So . . . Silverhip. He was everything I wasn't and more. He tried so hard to reach me, to teach me how to be. To be good and kind; to forgive. He was only 21 but an old soul from another time. I'm not sure if he intended this mission. I doubt it . . . unless he was an angel. He did have a good heart . . . and eyes that saw way before they were told . . . And patience. If ever I had needed an angel in my life, it was then. If ever he needed patience in his life it was then.
I had come back to the Midlands for a weekend to see my Mum and her man. As far as I can remember the last time I'd seen them was in Bangor Hospital after they'd driven up to Wales to see "The Baby" . . . I don't remember having said a word to them on that occasion . . . or to any other visitors, hospital staff or patients. Not out of ignorance, or anger . . . I honestly just couldn't find any words. I was speechless. Dumbstruck.
I spent the next ten months saying as little as possible. I was sent to stay with my Dad's sister near Oxford. She'd been an excellent loving foster Mum to so many kids . . . She'd know what to do with me. She didn't.
I ran wild and hungry. Something was burning up inside of me. And where it burned away it left a pitch black hole that nothing could fill. I tried like a starving child to stop those hunger pains but I tried in silence. Every which way I could find . . . the more mind altering it promised to be, the more I persisted. That was, after all, my intention. But nothing altered my mind. And nothing killed the pain. I wouldn't find the real anaesthetic for another 20 years . . . Just as well.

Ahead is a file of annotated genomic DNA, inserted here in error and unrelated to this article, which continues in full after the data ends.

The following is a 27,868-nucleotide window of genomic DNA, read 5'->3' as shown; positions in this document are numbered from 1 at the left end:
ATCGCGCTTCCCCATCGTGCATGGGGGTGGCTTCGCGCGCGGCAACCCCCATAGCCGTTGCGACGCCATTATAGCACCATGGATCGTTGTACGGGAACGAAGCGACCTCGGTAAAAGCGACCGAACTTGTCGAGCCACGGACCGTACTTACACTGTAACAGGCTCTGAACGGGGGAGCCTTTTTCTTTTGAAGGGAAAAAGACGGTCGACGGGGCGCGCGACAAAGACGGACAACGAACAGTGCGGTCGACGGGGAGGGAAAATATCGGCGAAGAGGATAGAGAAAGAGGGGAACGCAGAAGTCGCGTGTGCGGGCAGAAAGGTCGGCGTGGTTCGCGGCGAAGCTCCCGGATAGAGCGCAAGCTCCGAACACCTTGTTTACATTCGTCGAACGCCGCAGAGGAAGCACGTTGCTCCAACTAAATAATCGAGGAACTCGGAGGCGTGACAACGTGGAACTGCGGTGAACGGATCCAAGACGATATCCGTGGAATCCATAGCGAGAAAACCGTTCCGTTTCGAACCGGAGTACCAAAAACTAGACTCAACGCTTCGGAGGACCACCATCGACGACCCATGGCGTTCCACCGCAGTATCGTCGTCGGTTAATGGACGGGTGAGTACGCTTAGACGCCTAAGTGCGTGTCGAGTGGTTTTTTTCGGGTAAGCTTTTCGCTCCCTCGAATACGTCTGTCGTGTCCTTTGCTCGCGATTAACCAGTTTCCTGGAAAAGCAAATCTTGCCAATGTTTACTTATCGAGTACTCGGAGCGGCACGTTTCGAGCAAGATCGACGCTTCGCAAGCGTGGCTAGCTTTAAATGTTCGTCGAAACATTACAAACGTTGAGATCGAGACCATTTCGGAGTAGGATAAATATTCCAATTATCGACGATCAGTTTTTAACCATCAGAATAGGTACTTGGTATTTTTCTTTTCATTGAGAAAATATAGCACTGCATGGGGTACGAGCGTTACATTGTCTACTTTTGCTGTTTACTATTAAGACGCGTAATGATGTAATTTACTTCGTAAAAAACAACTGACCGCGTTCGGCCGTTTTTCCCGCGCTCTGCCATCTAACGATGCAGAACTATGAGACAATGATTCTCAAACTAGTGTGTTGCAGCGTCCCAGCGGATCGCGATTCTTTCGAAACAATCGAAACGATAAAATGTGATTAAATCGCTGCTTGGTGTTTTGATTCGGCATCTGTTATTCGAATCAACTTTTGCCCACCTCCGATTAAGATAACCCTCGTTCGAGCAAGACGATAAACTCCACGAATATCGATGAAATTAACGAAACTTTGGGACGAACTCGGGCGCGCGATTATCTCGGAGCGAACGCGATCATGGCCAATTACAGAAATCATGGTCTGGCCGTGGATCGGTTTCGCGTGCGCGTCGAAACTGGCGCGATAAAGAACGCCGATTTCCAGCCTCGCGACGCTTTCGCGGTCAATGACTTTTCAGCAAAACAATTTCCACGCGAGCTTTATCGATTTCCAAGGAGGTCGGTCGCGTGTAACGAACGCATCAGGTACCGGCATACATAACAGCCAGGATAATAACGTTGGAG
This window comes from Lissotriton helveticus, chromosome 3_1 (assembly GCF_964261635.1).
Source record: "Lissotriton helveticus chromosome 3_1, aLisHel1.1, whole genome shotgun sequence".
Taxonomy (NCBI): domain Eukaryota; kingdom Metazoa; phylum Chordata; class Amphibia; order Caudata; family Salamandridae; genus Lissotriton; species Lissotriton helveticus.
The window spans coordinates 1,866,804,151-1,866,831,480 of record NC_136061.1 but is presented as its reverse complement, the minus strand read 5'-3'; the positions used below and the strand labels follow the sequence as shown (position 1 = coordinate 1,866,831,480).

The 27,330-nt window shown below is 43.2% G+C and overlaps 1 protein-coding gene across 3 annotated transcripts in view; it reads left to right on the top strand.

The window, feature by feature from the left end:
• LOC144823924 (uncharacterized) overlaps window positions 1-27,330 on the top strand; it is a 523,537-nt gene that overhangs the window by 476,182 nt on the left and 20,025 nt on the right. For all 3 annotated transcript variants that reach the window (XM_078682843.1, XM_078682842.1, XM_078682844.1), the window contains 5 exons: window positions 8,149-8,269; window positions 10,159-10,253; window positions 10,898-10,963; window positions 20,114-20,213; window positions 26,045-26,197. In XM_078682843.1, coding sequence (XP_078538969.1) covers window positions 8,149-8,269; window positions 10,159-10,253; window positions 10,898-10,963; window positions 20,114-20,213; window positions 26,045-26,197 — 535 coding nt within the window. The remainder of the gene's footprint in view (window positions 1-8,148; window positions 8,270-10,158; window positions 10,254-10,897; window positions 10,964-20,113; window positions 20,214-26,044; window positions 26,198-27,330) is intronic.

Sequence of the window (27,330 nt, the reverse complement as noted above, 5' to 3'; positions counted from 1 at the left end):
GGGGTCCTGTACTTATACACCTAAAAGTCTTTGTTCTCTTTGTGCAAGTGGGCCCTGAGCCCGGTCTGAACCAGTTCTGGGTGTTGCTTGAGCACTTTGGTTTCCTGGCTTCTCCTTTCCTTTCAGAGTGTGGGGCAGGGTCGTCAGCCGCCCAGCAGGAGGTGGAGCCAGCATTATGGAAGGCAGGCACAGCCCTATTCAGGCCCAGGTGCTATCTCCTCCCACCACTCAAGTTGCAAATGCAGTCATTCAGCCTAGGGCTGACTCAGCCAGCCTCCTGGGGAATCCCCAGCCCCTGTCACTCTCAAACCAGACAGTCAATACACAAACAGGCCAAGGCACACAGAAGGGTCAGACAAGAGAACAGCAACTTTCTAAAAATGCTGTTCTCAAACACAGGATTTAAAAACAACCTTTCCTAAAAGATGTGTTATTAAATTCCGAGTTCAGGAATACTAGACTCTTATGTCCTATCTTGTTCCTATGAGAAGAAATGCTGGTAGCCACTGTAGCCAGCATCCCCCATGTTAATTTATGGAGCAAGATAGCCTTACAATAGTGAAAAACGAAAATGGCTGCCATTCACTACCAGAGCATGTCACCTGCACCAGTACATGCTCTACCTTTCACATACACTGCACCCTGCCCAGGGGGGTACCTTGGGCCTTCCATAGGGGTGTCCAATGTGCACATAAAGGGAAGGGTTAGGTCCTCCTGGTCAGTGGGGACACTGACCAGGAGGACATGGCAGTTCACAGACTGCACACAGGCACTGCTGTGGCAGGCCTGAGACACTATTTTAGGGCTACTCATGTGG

Then on a visit to a country pub for a quiet few drinks with Mum and her man . . . I met Silverhip at the bar. He was calm and gentle . . . well adjusted, balanced . . . a happy hippy. This was all new to me. Happiness. He smiled often and I liked him. He'd inherited his father's sharp-wit minus the forked tongue; he made me laugh . . . I relaxed with him. He sensed my pain and thought he understood. I laughed, relaxed and began to talk.
We spent the night at his friend's house. I needed to be with him. I was in no desperate rush to sleep with him, I wasn't sexually attracted to him at all but it was what he wanted; I was used to giving men what they wanted without being attracted to them . . . In fact for the most part so far I'd been thoroughly repulsed by them. So indifference was a bonus.